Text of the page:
Colleges and universities have well-established processes for bringing about curriculum change, some of which have been criticized as being too slow and lacking real world applications. These criticisms might be alleviated by altering the way some topics are sequenced. Instead of a myopic line of laddered courses, numbered 101, 102, and so on, institutions might adopt a single basic foundations course with the topic material being reinforced in a host of subsequent courses.
The current process may be inadequate because some learning outcomes can be achieved only if the topics are continually reinforced in other courses. Although other areas may need to be added, improvement must now begin with two: verbal/written communications and critical thinking. Ample evidence for these needed changes is available from employers, graduate schools and research studies, like the work of Arum and Roksa in Academically Adrift (2011).
This evidence concludes that a large proportion of undergraduates and some graduate students lack sufficient key competencies in these skills to be employable after graduation or to meet graduate school requirements. (Verbal/written communication skills are clearly understood. Professor Clarence (Chip) Sheffield, RIT's Eugene H. Fram Chair in Applied Critical Thinking, suggests the following definition for critical thinking: The ability to identify, analyze, construct and evaluate evidence and arguments in a deliberate and rigorous way.
Adding specific courses won't fill the learning gaps for these two topics, but reinforcing these skills repeatedly, in subsequent courses can help to close the gaps and ultimately become part of the students' educational DNA. This course configuration ties learning to the empirical applications. Let me provide an example from my own discipline, marketing.
A student group is given an assignment to determine which of two product shelf positions in a supermarket is best for sales. Students know from their research and statistics courses how to do an experiment and then test the resulting data for statistical difference between the two positions. When complete, students typically chose the position that has the superior sales record supported by the statistical analysis. However the professor will question the analysis by asking whether or not the choice also is economically and mission significant. Along with this question, the professor can highlight the importance of critically analyzing and evaluating the outcome, not totally relying on the statistical test of the data, as the students have done. In a similar manner, the professor must require that verbal/written assignments be completed at a reasonable professional level to demonstrate critical thinking.
What Can Be Done To Reduce Curriculum Myopia?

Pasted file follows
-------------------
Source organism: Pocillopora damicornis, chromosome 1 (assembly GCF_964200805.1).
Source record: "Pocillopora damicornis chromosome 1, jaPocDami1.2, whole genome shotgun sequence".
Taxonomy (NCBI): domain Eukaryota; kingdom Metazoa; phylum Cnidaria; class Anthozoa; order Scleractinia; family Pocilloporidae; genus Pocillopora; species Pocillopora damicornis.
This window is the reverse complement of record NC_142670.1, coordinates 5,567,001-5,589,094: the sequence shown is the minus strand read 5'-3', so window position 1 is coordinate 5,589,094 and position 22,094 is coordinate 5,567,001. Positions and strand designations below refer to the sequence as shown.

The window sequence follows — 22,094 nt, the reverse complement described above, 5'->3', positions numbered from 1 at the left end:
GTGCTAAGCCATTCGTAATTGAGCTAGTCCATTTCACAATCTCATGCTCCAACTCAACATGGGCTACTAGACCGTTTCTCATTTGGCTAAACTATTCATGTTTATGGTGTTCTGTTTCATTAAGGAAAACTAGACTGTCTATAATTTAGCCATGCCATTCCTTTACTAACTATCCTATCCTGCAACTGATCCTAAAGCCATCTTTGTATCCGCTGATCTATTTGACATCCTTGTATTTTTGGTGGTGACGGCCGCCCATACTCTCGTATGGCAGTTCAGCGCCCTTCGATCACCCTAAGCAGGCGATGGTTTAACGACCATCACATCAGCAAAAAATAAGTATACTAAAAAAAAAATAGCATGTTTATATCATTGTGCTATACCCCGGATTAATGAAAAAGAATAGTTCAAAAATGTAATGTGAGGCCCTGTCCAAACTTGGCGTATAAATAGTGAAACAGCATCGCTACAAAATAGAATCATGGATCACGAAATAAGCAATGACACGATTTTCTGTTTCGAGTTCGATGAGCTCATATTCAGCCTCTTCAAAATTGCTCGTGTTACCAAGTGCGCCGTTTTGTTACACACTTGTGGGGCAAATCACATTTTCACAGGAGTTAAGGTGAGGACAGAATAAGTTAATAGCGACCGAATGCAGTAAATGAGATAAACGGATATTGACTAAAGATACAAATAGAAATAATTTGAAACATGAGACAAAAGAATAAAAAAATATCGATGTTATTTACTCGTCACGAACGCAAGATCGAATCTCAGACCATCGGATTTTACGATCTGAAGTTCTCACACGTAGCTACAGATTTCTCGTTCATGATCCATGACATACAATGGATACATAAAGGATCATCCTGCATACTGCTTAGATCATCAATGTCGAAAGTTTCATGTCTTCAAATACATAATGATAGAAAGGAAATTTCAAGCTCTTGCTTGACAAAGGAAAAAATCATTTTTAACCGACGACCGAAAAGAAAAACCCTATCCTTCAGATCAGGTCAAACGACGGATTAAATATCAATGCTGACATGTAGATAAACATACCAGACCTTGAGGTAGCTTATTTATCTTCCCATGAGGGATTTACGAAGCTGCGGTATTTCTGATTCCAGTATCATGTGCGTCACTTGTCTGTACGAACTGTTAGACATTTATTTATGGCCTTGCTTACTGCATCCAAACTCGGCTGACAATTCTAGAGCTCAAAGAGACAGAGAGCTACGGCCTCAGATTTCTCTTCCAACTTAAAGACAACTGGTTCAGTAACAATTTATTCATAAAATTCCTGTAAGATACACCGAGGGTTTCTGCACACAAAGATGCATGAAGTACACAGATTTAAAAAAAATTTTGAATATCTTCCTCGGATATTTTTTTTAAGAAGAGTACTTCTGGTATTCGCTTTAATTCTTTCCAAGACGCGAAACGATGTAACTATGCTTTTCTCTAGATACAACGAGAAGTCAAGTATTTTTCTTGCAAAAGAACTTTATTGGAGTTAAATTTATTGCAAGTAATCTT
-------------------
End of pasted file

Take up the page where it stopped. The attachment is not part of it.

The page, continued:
• Acknowledge that these issues exist in a college/university. Don't hide them under the rug. According to Arum & Roksa they are not uncommon even at elite institutions.
• Establish as an institutional policy that the faculty has an obligation to reinforce communications and critical thinking topics in their courses. The administration has to be certain that the faculty is fully aware of the higher levels of learning that can be achieved. (Applying, analyzing and evaluating in contrast to the well known remembering and basic understanding. Results of only remembering & basic understanding can be --The straight "A" student who can memorize facts and parrot the professor but who cannot think for himself.)
• This effort will be a major cultural shift for many faculties whose descriptive teaching
patterns are well established. Often these patterns are appreciated by students because faculty "tell them precisely what to do" and shield them from the ambiguities inherent in human endeavors.
• As with any cultural shift, highlight those whose teaching approaches reinforce the two areas in their courses.
• Provide mentoring, seminars and workshops for faculty who want to reinforce either of these topics in their classes. For example some may not feel comfortable evaluating student class presentations and may want assistance from communications faculty to improve their skills.
• Some students may need refresher or remedial instructions to really benefit from this curriculum change. However, some knowing that reinforcement is common in subsequent courses may put more effort in basic courses.
Deeper & More Penetrating
The value of an undergraduate education is being widely challenged. It's time to take a deeper and more penetrating look at what our colleges and universities offer of value and how it is offered to students. The abilities to think critically and communicate clearly are at the top of the skill sets that each graduate should possess. This is not accomplished in a course or two. It is developed and refined through hard work as an integral part of the undergraduate students' four-years until it pervades every aspect of their academic life. Hopefully, it prepares them for a life of learning and critical reflection. Such intellectual assets will be invaluable in their professional and personal lives.